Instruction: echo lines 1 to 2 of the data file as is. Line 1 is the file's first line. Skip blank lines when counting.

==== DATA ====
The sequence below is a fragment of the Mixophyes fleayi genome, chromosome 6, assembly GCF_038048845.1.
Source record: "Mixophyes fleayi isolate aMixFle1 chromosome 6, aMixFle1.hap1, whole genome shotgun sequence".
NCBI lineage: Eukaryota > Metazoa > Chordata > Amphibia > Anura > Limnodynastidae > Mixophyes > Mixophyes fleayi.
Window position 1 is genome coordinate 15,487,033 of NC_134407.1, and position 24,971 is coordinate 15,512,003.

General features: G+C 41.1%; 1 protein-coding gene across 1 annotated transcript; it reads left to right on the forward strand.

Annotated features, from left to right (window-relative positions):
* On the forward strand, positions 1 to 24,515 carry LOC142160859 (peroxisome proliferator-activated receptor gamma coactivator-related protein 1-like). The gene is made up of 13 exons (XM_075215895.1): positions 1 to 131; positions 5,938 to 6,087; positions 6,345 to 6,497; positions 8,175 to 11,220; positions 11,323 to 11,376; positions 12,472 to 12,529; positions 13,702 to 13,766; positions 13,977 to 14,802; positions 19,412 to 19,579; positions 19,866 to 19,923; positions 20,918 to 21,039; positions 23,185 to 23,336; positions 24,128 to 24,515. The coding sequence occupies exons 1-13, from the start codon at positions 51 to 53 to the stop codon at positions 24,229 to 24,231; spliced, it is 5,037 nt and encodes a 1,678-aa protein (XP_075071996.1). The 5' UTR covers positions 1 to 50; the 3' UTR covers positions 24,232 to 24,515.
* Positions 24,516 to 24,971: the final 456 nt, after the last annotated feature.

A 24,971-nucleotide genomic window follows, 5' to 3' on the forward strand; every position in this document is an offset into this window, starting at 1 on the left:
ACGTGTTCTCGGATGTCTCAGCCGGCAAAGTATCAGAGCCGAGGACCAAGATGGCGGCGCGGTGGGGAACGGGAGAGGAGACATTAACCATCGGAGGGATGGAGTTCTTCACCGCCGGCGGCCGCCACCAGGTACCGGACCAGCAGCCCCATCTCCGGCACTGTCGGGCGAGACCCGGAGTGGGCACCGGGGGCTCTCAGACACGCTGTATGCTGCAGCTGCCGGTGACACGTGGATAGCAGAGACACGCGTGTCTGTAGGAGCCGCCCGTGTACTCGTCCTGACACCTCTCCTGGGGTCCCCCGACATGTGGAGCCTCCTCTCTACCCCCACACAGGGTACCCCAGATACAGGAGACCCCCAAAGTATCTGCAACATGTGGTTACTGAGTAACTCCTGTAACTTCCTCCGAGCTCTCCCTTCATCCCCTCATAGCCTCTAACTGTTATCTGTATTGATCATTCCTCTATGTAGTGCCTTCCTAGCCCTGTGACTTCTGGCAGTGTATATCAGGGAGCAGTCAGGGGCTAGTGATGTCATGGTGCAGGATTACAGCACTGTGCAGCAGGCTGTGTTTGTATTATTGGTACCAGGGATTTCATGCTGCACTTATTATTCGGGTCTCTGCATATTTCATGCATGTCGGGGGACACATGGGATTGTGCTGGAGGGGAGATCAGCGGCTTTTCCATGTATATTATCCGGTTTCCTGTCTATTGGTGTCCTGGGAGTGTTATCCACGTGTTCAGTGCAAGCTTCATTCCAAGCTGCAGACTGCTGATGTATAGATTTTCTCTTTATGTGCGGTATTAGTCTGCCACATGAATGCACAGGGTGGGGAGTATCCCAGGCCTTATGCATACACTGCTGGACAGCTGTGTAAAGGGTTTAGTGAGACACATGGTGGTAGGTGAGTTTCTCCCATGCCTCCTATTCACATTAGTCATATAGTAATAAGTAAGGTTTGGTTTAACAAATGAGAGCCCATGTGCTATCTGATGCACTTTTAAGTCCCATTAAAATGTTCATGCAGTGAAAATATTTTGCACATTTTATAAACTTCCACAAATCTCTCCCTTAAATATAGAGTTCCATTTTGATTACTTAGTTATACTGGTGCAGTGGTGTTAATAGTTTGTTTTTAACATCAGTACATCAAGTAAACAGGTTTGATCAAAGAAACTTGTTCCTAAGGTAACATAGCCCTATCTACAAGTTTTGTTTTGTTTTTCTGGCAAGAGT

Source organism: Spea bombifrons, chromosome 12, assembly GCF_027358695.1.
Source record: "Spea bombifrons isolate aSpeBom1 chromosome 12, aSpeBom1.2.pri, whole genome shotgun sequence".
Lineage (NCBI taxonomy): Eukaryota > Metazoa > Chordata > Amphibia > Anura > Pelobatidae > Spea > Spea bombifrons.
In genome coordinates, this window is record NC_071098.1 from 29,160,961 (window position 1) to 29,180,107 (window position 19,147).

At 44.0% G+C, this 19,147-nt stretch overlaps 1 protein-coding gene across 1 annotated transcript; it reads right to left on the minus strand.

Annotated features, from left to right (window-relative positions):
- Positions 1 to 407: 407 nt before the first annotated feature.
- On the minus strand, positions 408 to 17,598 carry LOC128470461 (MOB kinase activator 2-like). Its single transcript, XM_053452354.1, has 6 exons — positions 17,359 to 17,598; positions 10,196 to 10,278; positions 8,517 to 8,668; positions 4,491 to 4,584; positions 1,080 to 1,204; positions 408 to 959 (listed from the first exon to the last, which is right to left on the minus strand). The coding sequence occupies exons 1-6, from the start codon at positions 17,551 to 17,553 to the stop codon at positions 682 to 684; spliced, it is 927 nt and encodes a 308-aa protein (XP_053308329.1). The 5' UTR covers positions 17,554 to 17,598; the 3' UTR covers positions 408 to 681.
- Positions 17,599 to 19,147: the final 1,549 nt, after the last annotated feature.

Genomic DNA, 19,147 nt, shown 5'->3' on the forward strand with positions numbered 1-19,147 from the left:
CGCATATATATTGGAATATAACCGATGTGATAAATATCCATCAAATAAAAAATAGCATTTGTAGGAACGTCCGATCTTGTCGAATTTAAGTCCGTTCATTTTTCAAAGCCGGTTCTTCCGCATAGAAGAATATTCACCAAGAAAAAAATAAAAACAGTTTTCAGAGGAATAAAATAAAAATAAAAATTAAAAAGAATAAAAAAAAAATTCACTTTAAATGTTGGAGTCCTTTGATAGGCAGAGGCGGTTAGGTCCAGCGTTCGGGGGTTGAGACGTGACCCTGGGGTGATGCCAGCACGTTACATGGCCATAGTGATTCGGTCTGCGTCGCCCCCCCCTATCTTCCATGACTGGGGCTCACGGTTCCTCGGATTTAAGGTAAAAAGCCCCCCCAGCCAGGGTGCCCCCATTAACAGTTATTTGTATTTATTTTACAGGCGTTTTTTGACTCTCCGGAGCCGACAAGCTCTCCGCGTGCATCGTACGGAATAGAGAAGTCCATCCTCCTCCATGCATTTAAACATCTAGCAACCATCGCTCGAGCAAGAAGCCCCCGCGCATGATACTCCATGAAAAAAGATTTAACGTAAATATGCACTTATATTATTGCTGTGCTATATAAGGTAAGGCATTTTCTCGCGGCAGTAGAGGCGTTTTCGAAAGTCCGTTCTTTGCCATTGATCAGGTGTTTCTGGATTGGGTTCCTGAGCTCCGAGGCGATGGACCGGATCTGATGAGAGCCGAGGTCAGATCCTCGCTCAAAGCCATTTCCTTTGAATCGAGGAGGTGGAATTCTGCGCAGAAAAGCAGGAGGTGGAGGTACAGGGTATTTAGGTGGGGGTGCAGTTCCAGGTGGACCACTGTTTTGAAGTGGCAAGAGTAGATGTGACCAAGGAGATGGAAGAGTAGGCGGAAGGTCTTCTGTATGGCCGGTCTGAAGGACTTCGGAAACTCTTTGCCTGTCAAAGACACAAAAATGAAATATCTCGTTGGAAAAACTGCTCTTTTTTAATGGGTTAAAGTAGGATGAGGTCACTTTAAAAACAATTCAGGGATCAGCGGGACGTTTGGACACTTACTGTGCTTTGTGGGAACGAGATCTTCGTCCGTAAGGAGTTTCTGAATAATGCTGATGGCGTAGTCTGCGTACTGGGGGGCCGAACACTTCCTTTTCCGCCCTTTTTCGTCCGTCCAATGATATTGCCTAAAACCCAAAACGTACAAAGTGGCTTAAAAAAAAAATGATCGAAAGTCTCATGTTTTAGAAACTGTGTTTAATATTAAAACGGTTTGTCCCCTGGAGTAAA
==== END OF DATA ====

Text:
The sequence below is a fragment of the Mixophyes fleayi genome, chromosome 6, assembly GCF_038048845.1.
Source record: "Mixophyes fleayi isolate aMixFle1 chromosome 6, aMixFle1.hap1, whole genome shotgun sequence".